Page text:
One specific challenge that shippers come across is the contracting process. 

“The fundamental pain point is the way that shippers and LSPs interact in a procurement setting. It is fundamentally broken,” said Chuck Toye, product lead at Leaf Logistics. “The RFP process is often where shippers and LSPs are feeling each other out in regards to what it will cost if we did business together. That ‘if’ is a pain point for both shippers and LSPs. Leaf is aiming to solve this particular problem by getting shippers and LSPs to commit to each other in a slightly more powerful and reliable way than in the past and both benefit in the process.”

Many shippers have turned to alternative methods to avoid the dysfunctional RFP process and the uncertainty that comes with it — a couple methods being minibids and auctioning. Leaf believes these approaches can be time-consuming and counterproductive, leaving end users with the same issue that plagues RFPs today: uncommitted capacity and unenforceable rates.

“It may give the perceived element of flexibility to the shipper, but in reality, you’re asking carriers or brokers to rebid every few months, amounting to less commitment overall and in turn, decreasing reliability,” Lynch said. “If they win your business today and in three months you’re going to go rebid it, what is their incentive to really understand your business and partner with you?”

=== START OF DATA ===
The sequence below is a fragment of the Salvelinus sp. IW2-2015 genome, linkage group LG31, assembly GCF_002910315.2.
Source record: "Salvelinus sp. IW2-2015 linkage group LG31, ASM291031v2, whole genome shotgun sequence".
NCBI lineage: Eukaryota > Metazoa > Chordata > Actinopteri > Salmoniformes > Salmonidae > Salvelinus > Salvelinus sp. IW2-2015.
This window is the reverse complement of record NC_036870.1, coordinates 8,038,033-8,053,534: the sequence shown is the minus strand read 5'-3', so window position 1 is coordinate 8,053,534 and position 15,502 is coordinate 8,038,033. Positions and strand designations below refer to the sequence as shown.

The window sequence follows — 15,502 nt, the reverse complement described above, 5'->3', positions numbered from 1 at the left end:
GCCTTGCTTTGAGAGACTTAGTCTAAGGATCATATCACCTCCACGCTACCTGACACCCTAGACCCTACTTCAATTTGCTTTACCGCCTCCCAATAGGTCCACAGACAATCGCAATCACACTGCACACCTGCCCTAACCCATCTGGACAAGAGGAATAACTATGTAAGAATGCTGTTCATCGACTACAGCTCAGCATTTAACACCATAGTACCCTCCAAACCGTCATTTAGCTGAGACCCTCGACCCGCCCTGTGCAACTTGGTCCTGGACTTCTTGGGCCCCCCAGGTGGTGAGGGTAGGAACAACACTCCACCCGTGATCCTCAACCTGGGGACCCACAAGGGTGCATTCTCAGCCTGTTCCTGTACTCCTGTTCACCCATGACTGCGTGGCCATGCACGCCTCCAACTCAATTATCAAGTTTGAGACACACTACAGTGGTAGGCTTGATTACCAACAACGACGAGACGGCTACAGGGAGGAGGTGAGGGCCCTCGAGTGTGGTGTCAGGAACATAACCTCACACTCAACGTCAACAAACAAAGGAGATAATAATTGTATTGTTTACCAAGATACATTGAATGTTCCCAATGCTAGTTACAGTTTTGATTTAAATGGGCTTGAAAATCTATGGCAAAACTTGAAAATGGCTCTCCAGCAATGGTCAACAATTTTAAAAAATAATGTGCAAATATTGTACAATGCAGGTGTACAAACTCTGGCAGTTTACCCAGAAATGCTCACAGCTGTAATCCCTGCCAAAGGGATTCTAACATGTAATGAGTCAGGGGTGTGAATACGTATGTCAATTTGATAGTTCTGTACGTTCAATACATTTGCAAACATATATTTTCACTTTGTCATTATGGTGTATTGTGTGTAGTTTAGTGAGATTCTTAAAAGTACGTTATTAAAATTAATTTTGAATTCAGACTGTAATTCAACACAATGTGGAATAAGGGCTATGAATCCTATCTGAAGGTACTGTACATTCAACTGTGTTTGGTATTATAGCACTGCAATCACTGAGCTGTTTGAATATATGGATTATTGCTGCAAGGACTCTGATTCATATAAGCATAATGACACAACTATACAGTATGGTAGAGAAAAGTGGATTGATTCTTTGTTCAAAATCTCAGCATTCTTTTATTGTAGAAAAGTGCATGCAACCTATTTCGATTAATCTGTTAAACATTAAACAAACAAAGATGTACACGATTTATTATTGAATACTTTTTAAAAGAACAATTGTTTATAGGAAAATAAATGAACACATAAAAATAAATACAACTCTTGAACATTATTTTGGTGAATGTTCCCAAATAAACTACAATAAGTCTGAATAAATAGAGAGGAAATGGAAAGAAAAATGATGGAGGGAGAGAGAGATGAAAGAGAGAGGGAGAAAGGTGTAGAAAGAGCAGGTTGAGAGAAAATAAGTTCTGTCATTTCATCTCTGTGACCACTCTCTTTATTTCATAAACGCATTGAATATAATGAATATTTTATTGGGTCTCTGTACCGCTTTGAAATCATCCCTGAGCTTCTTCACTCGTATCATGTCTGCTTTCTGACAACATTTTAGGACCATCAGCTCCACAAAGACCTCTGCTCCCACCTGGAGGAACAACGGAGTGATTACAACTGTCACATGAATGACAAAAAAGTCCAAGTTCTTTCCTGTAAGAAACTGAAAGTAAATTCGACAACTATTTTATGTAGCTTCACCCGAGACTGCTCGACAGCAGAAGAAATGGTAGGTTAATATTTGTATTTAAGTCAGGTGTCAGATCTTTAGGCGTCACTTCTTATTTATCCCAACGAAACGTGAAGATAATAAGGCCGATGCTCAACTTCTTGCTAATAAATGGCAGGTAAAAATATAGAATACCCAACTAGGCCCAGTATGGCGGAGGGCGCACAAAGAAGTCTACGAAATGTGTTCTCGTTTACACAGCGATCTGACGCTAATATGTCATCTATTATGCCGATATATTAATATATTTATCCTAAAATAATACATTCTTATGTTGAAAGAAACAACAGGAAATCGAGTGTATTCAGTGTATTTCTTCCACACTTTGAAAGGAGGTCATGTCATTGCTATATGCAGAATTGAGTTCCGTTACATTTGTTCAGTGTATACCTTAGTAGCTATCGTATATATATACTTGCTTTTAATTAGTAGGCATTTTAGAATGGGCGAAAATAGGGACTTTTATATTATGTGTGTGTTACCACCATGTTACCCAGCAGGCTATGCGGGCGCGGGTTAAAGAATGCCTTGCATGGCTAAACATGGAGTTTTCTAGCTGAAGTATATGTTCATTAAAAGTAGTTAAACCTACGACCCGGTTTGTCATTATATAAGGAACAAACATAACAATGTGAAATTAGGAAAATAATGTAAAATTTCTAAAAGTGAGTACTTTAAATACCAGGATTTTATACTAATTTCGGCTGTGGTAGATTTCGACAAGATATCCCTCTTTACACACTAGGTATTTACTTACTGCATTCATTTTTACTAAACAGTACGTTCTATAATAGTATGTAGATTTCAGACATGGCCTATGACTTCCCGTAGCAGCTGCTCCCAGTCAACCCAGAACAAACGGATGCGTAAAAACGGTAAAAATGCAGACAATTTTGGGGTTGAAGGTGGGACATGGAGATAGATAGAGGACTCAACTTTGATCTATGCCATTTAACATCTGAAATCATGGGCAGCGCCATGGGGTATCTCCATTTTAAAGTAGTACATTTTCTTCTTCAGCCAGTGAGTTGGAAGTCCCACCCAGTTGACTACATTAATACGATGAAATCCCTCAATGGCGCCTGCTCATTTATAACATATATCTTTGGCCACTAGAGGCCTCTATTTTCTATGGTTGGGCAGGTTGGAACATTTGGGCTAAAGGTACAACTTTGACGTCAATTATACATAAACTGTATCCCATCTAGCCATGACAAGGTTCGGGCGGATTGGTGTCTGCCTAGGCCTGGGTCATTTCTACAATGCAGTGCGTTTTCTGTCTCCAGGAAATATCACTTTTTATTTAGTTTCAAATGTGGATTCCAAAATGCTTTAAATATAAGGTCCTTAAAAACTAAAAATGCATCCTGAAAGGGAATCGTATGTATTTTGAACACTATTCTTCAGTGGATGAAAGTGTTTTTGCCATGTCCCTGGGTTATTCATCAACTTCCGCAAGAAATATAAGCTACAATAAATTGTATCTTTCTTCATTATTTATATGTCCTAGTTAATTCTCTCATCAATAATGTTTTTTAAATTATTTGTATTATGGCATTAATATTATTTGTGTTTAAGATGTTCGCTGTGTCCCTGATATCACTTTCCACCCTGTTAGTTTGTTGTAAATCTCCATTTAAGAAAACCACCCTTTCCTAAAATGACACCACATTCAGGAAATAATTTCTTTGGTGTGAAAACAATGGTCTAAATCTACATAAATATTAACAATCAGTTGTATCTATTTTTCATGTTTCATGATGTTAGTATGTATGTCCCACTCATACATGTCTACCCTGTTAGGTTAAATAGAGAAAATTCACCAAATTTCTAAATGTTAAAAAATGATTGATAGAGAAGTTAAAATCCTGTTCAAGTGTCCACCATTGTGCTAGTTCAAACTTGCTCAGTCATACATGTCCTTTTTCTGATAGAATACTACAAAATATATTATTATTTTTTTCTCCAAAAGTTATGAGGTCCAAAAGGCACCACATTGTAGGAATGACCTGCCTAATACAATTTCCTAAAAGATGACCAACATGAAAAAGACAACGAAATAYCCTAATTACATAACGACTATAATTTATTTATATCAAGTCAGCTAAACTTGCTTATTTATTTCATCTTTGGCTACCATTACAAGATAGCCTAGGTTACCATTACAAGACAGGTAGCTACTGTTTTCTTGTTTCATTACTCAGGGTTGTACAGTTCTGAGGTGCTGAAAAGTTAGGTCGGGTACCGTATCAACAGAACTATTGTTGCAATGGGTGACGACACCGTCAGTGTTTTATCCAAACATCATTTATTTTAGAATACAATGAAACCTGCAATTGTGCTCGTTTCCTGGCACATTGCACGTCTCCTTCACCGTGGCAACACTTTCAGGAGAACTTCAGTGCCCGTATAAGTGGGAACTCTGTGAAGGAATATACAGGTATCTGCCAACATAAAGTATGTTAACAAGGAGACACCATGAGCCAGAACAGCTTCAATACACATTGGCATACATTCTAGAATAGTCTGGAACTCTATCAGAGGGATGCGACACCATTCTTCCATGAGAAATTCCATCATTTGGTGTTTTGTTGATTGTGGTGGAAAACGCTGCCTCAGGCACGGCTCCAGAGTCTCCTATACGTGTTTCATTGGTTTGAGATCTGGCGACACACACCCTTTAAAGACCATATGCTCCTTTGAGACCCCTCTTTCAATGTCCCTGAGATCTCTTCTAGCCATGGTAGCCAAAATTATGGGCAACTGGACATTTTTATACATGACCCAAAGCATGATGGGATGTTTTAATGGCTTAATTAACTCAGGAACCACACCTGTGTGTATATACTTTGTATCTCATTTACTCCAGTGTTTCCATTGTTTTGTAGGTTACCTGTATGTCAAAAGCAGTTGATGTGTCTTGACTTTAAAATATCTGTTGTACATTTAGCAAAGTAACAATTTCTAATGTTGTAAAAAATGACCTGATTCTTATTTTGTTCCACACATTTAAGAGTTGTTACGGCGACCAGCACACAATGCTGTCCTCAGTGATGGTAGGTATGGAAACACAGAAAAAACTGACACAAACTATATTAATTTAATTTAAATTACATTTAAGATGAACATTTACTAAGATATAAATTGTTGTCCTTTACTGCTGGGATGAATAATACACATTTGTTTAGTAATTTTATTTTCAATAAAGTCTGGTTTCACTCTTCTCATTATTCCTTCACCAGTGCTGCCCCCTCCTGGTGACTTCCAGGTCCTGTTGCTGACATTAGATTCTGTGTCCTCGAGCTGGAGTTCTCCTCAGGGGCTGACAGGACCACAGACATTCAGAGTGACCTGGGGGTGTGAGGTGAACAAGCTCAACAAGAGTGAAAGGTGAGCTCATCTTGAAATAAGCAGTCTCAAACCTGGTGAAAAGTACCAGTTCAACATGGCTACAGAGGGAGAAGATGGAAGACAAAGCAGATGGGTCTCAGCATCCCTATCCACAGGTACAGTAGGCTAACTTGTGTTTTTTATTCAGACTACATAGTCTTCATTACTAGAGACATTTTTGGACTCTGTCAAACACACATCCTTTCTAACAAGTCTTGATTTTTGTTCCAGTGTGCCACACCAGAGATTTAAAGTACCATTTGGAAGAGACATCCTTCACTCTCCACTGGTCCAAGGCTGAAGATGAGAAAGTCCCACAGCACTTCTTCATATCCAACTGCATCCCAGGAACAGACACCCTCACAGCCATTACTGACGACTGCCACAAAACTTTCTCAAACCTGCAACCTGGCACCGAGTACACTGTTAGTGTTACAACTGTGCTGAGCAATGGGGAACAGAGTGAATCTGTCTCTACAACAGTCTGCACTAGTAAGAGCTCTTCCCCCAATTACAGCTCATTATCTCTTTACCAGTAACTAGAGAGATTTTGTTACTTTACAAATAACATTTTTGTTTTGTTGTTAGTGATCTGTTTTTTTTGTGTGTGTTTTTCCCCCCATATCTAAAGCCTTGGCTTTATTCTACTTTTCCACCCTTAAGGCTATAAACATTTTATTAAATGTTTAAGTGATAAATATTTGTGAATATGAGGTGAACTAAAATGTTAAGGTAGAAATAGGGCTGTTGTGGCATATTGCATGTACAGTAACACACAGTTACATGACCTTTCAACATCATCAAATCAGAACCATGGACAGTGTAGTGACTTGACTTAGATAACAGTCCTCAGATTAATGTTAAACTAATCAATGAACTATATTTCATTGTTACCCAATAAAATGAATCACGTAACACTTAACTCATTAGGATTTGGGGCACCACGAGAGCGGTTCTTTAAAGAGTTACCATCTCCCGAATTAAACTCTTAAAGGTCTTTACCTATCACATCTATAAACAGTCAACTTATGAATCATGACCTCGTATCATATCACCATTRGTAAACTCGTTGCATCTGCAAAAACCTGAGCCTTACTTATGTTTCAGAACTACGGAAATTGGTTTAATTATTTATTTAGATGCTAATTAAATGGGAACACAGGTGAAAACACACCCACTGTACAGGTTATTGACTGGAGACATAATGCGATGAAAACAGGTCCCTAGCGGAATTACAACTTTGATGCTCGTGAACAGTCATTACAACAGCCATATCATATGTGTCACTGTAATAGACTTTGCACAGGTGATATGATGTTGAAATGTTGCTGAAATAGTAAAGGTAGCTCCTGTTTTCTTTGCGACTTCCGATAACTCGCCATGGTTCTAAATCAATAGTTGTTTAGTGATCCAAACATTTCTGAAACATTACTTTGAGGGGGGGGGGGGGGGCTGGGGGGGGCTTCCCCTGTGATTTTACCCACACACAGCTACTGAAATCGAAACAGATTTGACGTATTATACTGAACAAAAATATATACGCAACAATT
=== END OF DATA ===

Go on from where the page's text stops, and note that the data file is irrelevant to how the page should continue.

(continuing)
Leaf believes that transportation should operate like a utility where transportation is available when shippers need it, and ideal routes and schedules are available to LSPs to build healthier, more sustainable businesses. The company builds tools and solutions to realize this experience of accessing transportation when partnering with Leaf. Toye recognizes that most shippers in the industry are scrambling to move goods from month to month. He says the company’s smooth, efficient operations demonstrate to customers that transportation services can be reliable just like tapping into a utility grid.

“It should be easy to procure transportation — easy in the sense that it should feel like turning on a faucet, plugging into an outlet or flipping a light switch. Power and water are utilities and they are reliable,” Toye said. “Right now it’s a scramble to do RFPs and fill trucks. We think transportation as a utility is a way to present the idea that it shouldn’t be that hard to move goods and do it reliably.”

Utilities give feedback as well, he added: “I know what it will cost me so I can make decisions to use more or less because I know the impact of doing so.”

Leaf emphasizes to shippers the importance of planning ahead. The company has created digital solutions to combat the lack of visibility that the current procurement processes present. Leaf is seeking to solve common shipper pain points through its productsLeaf Adapt and Leaf Flex, which work across the Leaf Grid of connected industry participants.